Adsorptive Removal of Acid Blue 80 Dye from Aqueous Solutions by Cu-TiO2
The adsorption performance of a Cu-TiO2 composite for removing acid blue 80 (AB80) dye from aqueous solutions was investigated in terms of kinetics, equilibrium, and thermodynamics. The effect of operating variables, such as solution pH, initial dye concentration, contact time, and temperature, on AB80 adsorption was studied in batch experiments. AB80 adsorption increased with increasing contact time, initial dye concentration, and temperature and with decreasing solution pH. Modeling of adsorption kinetics showed good agreement of experimental data with the pseudo-second-order kinetics model. The experimental equilibrium data for AB80 adsorption were evaluated for compliance with different two-parameter, three-parameter, and four-parameter isotherm models. The Langmuir isotherm model best described the AB80 adsorption equilibrium data. The thermodynamic data revealed that the AB80 adsorption process was endothermic and nonspontaneous. Kinetics, equilibrium, and thermodynamic results indicate that Cu-TiO2 adsorbs AB80 by a chemical sorption reaction.
Synthetic dyes are extensively used in many industries, such as textiles, printing, paper, leather, rubber, food, cosmetics, plastics, pharmaceuticals, and photography .
Large quantities of industrial wastewater containing synthetic dyes are directly discharged into water bodies without treatment, which has caused serious pollution problems in many areas  and has been a cause of concern because of the potential health hazards of dyes . Dye-colored wastewater also affects aesthetics and water transparency, as well as the natural equilibrium of aquatic systems resulting from reduced oxygenation of the water bodies, and low photosynthetic activity and viability of aquatic plants due to water coloration . Therefore, the removal of synthetic dyes from contaminated water and wastewater is presently recognized to be essential to protecting aquatic and terrestrial environments and public health and well-being .
However, dye-polluted wastewater is among the most difficult industrial wastewater types to treat  because most of the synthetic dyes are recalcitrant organic molecules that are highly resistant to microbial degradation, extremely soluble in water, and resistant to heat, light, and oxidizing agents [3, 6].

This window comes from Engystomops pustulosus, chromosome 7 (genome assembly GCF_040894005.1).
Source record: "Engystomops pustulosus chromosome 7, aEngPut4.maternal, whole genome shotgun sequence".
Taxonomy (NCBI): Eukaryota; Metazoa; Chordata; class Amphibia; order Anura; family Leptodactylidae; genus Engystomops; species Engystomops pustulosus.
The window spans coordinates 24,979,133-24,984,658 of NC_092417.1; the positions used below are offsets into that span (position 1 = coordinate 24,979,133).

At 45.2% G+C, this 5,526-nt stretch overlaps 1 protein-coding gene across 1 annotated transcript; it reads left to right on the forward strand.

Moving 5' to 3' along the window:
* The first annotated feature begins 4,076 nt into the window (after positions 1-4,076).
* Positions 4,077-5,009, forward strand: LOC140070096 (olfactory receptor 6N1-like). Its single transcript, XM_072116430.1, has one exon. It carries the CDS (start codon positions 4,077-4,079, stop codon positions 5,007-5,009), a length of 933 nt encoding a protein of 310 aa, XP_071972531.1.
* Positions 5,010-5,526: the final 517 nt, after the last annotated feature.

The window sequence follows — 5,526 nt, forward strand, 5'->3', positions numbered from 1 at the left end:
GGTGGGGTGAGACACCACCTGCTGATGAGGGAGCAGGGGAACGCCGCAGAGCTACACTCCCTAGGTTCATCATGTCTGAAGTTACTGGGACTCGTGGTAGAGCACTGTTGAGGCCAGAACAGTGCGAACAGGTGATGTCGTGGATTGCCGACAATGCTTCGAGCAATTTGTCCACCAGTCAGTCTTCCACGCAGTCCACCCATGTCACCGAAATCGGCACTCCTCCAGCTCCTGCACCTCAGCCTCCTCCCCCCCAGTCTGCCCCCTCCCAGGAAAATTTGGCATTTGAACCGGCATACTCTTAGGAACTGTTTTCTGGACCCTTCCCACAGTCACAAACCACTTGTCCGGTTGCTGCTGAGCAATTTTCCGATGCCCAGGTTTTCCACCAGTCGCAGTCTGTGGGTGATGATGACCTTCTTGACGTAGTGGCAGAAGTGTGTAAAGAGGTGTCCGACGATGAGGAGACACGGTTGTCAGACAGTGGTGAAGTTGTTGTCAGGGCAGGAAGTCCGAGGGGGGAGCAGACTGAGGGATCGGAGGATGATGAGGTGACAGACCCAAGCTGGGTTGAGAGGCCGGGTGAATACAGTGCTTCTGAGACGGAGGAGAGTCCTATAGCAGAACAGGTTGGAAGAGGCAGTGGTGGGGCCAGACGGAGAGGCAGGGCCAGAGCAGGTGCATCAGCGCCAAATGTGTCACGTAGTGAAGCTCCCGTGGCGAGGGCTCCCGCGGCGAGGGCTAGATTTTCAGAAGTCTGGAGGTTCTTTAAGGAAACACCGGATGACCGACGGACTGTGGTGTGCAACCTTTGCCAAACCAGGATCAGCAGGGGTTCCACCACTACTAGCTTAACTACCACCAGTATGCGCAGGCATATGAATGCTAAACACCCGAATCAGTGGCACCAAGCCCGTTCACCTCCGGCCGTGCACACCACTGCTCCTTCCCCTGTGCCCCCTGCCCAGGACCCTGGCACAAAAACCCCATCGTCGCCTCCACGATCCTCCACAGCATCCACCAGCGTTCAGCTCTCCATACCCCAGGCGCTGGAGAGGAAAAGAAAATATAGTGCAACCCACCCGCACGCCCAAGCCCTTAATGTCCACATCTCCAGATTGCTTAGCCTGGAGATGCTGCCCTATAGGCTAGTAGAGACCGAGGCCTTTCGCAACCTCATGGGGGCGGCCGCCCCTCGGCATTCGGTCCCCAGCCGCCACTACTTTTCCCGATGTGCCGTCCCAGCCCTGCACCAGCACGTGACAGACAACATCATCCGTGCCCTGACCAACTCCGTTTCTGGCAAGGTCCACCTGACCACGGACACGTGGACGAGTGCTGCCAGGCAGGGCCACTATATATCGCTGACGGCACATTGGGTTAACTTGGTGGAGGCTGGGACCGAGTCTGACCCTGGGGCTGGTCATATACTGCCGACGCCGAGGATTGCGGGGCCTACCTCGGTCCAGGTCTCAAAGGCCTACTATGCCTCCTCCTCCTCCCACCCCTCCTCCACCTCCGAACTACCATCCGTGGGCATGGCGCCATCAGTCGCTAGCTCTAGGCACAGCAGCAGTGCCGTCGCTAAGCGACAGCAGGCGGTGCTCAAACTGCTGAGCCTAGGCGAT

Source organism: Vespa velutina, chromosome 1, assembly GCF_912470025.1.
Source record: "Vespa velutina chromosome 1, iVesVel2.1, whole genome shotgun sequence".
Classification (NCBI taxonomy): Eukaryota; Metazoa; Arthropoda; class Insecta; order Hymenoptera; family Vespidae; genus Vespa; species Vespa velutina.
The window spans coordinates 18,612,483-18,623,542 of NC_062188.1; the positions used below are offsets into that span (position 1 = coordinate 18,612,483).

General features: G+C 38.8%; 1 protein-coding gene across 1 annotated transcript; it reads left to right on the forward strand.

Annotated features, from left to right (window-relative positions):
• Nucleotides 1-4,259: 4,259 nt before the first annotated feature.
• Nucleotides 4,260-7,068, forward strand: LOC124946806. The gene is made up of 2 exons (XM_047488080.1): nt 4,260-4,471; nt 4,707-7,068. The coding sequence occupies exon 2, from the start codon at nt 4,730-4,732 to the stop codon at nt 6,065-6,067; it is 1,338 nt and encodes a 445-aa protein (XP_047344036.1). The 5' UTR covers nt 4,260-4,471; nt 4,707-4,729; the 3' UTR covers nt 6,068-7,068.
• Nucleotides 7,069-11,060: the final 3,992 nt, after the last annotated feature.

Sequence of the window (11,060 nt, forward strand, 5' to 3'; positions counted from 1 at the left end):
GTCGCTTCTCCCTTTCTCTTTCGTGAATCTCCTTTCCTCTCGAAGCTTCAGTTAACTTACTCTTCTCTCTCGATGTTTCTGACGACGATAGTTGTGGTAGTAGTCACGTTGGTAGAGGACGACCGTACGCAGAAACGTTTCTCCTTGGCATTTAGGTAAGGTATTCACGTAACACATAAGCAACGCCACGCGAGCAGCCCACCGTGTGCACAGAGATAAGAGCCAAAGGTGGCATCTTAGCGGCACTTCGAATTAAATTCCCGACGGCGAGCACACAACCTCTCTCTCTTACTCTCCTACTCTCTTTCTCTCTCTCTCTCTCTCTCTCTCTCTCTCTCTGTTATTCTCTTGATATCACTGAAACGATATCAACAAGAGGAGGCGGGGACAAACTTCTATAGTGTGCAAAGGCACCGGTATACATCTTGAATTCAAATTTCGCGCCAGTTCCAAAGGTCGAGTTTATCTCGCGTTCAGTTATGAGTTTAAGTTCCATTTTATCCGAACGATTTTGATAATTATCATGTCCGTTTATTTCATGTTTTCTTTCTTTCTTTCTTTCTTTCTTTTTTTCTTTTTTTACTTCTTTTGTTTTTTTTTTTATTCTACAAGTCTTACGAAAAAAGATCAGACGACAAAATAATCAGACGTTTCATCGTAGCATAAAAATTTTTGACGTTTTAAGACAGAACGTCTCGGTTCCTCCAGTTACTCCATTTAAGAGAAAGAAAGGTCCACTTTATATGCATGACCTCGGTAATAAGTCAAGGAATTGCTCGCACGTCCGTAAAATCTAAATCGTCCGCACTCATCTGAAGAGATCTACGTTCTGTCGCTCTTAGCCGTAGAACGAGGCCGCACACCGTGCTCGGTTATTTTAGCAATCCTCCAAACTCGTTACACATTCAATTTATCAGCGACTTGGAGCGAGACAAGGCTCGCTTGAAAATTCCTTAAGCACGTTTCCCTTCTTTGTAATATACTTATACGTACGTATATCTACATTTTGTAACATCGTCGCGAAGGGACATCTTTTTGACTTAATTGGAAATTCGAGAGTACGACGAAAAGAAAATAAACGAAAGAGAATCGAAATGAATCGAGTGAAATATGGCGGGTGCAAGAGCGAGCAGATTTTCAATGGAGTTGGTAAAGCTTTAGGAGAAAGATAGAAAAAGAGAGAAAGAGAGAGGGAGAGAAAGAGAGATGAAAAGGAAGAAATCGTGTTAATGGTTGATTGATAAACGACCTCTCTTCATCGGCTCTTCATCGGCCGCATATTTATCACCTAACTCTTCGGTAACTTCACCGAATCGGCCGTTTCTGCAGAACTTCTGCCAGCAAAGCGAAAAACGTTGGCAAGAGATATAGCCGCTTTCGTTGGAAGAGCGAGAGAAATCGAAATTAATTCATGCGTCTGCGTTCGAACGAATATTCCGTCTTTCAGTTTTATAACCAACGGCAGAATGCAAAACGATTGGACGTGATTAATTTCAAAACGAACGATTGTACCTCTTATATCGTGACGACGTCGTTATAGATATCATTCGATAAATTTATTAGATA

Among several treatment technologies available for dye removal from aqueous solutions, photocatalytic degradation processes have been found to be efficient technologies for the removal of organic dyes from wastewater [7–10]. In this context, titanium dioxide (TiO2) has become one of the most promising photocatalysts for complete mineralization of many toxic and nonbiodegradable organic compounds due to its chemical-biological inertness, availability, durability, high photocatalytic activity, long-term stability against photochemical corrosion, high refractive index, excellent optical transmittance, ecofriendly nature, and cost effectiveness [11, 12]. However, to improve the photocatalytic activity of TiO2 and to extend its photoresponse capacity to the visible region, TiO2 has been doped with various transition metal ions [12, 13]. A promising TiO2 dopant is divalent copper [Cu(II)], a relatively abundant metal with low cost that may extend the light absorption to the visible region, modify the TiO2 valence band spectrum, and improve photocatalytic activity [14, 15].
A crucial and primary stage in photocatalytic processes is the adsorption of reacting substances onto the surface of the photocatalysts [16, 17]. It is well known that photodegradation of organic molecules is closely related to their adsorption on the photocatalyst surface, thus facilitating electron injection from the adsorbed excited molecules to the photocatalyst [11, 18]. Therefore, prior adsorption of organic substances onto the photocatalysts’ surface is indispensable for achieving higher photodegradation efficiencies and rates in heterogeneous photocatalysis [11, 14, 18, 19]. Similarly, understanding the effect of environmental parameters (e.g., contact time, solution pH, initial adsorbate concentration, and temperature) on adsorption, as well as the mechanism of adsorption, is essential for understanding the performance of photocatalysts and the kinetics of the photocatalytic reaction and for developing optimized photocatalytic processes . In this context, the mechanism of adsorption can be elucidated from adsorption kinetics, isotherm, and thermodynamic studies.
Hence, the present study assesses the adsorption capacity of a new Cu-TiO2 photocatalyst for acid blue 80 (AB80) dye, which is an anionic anthraquinone dye widely used in detergents, textiles (e.g., wool and nylon), disinfectants, sterilants, sanitation, cosmetics, pesticides, and preservative applications. AB80 is highly resistant to degradation due to its fused aromatic structure [5, 21] and has been identified by the Canadian Ministers of the Environment and Health as a priority substance because of its potential environmental persistence, bioaccumulation, and toxicity to aquatic organisms .